How to Add Color to Your Old Black and White Photos with Google Photos

Google already announced long ago that they would include an option to color your old black and white photos. But now it is finally available. We tell you how it works and how you can use it.

Do you have an old photo of your grandparents? Or a year ago you put that photo that you like so much in black and white and now it doesn't seem like such a good idea? Well, Google has come to put a solution with Google Photos and its new option. Colorize 

Colorize your old or black and white photos

Colorize (or Coloring), is the new feature of Google Photos. This option, through Artificial Intelligence, identifies the scene of the photo and interprets the colors to color it automatically. This option is still in the beta phase and some users have already tried it, and this is how it works.

Colorize old photos
Colorize old photos

At the moment they have withdrawn the option of some beta testers, so at the moment it cannot be tested. But those who have tried it have told us how it works. By clicking on the option to color (which was already indicated that it was a beta function) we will see a warning that explains how this new implementation works. The description is easy:  The color mode analyzes black and white photos and adds color.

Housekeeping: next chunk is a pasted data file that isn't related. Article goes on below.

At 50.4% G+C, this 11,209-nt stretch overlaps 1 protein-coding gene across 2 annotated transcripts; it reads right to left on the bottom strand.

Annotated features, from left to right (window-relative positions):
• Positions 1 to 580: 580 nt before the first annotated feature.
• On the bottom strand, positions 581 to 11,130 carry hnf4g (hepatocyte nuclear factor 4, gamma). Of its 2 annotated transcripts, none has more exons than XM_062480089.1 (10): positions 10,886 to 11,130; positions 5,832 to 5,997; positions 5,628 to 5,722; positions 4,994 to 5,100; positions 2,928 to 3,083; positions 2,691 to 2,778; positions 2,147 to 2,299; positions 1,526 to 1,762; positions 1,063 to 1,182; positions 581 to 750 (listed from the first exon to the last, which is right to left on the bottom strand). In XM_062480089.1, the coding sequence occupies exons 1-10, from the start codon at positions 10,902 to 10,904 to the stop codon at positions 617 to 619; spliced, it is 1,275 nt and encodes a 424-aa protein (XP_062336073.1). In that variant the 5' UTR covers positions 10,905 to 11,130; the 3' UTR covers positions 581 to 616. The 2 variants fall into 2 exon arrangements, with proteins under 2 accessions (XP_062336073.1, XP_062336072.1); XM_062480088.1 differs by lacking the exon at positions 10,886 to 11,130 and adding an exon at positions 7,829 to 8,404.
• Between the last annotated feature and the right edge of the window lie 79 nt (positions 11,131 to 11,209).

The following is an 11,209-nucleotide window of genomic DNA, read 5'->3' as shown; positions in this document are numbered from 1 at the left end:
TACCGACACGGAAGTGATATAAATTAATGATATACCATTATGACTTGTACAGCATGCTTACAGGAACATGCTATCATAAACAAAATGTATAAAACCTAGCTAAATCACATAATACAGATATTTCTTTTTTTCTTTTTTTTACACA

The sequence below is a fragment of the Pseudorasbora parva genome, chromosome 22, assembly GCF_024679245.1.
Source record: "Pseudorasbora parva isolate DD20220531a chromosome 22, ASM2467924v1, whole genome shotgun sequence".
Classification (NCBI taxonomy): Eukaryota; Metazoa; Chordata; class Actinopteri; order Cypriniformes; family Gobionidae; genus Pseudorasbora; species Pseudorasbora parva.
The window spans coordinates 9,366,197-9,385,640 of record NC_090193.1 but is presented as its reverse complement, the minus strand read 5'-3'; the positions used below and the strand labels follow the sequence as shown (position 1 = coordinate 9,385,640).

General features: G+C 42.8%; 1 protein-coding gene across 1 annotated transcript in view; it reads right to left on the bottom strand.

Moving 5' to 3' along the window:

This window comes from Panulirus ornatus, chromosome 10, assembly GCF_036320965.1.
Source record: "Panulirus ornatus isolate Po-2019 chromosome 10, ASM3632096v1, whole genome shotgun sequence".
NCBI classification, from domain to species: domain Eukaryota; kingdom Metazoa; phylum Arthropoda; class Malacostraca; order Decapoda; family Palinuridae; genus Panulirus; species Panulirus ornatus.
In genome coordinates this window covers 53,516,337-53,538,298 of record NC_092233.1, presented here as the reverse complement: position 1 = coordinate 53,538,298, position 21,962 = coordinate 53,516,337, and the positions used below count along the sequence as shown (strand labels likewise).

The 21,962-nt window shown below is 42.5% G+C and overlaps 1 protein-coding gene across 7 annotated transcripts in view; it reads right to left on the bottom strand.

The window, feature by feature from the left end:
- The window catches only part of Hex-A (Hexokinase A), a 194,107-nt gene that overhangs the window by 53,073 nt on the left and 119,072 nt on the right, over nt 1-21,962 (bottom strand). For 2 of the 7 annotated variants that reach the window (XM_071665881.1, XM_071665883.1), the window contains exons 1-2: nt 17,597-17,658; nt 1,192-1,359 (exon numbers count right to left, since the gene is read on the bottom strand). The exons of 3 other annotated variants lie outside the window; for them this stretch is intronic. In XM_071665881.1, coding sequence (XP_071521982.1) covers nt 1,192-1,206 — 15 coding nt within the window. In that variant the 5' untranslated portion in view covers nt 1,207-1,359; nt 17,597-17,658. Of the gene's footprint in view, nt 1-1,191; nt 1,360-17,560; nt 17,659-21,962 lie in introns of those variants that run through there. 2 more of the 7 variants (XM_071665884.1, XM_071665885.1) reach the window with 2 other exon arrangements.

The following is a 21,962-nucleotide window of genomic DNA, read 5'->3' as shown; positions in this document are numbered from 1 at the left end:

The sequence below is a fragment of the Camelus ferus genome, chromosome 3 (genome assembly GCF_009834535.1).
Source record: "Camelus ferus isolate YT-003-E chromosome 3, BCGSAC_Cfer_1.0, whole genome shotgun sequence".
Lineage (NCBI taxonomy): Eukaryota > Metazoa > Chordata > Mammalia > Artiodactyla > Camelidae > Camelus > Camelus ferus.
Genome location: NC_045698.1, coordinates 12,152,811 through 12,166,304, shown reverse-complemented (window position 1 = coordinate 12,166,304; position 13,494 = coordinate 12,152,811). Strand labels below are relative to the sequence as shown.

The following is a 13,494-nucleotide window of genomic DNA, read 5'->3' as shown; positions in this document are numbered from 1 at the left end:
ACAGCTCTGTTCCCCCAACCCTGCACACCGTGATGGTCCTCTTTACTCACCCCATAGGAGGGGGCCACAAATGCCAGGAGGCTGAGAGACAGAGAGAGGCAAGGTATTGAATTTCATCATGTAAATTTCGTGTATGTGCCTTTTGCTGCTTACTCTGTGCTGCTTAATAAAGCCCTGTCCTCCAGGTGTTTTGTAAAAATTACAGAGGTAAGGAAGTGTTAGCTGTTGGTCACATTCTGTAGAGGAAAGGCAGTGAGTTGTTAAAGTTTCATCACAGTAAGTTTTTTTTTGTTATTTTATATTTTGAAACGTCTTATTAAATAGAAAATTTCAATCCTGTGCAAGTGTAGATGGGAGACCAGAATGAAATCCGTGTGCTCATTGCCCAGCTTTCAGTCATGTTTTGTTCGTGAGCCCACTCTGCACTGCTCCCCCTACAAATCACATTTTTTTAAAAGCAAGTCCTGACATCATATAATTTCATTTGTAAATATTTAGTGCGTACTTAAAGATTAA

By accepting the process of coloring begins, it will take a while, but we will not have to wait long. At the end we will see the photo in color. The results are quite good, but we can finish modifying the photo with editing, either in Google Photos or in other editing apps after saving it.

Although the results are quite good, it is true that it has a somewhat vintage effect that sins a bit of orange in some cases. And sometimes it seems more an orange sepia effect than a colorization to use. Something that sometimes alters the naturalness of skin tones a little. But in other photos it does surprisingly well. We assume that this option will be improved little by little, not only with the definitive launch of the stable version of the function, but also of the updates that it will receive over time.

We look forward to receiving this option globally on our phones and testing it further. Do you think it will be an app that you will end up using to "revive" your old photos? Or what will remain in a simple anecdote? Leave your opinion in the comments!